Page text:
As to our new torpedo-bomber, the "Barracuda," I should like to say that it is easy to criticise delays which have occurred and to blame this authority or that for lack of foresight or some other desirable quality. It is necessary, however, to remember the air production position when we were forced into the war, and to reflect upon the even more perilous situation with which we were suddenly confronted a year later when France fell. The Barracuda was already well advanced in design when war broke out, but its design was based upon an engine which had to be discontinued in the vital interests of general aircraft production. Then later, in the autumn of 1940, the Government were faced with the question whether to proceed with the development of the re-designed Barracuda or to have more fighters for the defence of Britain. The decision was to suspend the work on the Barracuda for a short while. This was no doubt a regrettable decision to have to take, but, given the situation, can there be any doubt that it was justified in the general national interest? However, the stage of such heart-breaking decisions is now past, and the Barracudas, I am glad to say, are coming from the factories in increasing numbers. I would add, though I must not be specific, that other new types of naval aircraft of British design are being developed. [An. HON. MEMBER: "Torpedo-bombers?"] I am not proposing to be specific. No doubt there will be opportunities later in less open Session to address questions.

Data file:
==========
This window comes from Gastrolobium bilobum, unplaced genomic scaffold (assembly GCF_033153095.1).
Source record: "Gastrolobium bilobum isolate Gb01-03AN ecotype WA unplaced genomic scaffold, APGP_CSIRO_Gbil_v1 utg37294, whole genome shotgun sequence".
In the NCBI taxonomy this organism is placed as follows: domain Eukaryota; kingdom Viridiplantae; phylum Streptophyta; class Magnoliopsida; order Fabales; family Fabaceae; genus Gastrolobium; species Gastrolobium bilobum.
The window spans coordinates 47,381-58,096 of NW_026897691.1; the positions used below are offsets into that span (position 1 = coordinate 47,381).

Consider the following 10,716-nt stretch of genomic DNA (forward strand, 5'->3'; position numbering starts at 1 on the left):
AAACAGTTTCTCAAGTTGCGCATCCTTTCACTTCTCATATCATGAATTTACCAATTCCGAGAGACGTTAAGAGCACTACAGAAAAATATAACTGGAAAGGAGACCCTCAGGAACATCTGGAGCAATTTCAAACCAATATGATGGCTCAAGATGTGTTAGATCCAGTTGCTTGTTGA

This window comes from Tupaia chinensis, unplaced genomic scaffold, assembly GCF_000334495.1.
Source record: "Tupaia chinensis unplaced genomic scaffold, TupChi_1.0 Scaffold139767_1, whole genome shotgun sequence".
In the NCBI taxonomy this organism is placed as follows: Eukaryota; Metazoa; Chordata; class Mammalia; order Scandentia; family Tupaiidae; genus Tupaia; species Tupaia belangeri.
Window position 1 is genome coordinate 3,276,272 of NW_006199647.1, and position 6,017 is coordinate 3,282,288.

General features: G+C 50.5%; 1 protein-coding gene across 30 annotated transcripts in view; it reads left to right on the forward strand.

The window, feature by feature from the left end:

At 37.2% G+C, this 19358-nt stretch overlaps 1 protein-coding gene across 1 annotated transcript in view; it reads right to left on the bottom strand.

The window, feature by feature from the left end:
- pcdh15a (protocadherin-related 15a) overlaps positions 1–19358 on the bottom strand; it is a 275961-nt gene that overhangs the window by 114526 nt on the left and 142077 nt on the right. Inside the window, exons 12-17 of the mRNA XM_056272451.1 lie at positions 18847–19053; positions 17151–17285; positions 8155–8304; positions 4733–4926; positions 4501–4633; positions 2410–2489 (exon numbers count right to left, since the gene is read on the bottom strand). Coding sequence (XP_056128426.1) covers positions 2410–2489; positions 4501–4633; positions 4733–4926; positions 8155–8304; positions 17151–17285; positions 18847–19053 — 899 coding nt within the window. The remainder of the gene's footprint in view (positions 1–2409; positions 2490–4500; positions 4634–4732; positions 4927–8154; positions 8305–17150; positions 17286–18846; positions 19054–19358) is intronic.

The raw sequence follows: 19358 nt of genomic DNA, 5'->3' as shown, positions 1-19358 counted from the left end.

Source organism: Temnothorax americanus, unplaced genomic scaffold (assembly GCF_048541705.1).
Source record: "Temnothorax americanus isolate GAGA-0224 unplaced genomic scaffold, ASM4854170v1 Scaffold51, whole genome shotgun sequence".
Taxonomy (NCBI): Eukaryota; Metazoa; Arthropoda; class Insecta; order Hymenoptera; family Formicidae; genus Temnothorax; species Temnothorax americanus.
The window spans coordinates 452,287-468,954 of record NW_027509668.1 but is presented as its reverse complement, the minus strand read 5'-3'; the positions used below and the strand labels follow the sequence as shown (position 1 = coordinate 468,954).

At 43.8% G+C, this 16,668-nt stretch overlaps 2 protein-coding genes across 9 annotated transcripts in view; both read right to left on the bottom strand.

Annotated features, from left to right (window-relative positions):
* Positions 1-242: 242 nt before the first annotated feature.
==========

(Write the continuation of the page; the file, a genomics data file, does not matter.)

When one considers the tasks undertaken by the Royal Navy all over the world, and very frequently in narrow seas, it is not surprising that the losses have been heavy, but taken all round, the Fleet finds itself a great deal stronger today than it was a year ago. Although we have lost one new and four old capital ships during the war, one new and four old aircraft carriers and two merchantmen converted to aircraft carriers, we are as strong now in capital ships as we were at the outbreak of war, and the weight of air forces that can be launched from shipboard has increased in the same period. In the cruiser category, replacements have very nearly equalled losses, and it must be remembered that, for certain functions, the aircraft carrier is now replacing the cruiser. Despite the heavy losses we have sustained in the destroyer and submarine categories we now have a good many more in both classes than we had when the war started. The new ships that have replaced the old are, of course, individually stronger and more adapted to meet new weapons.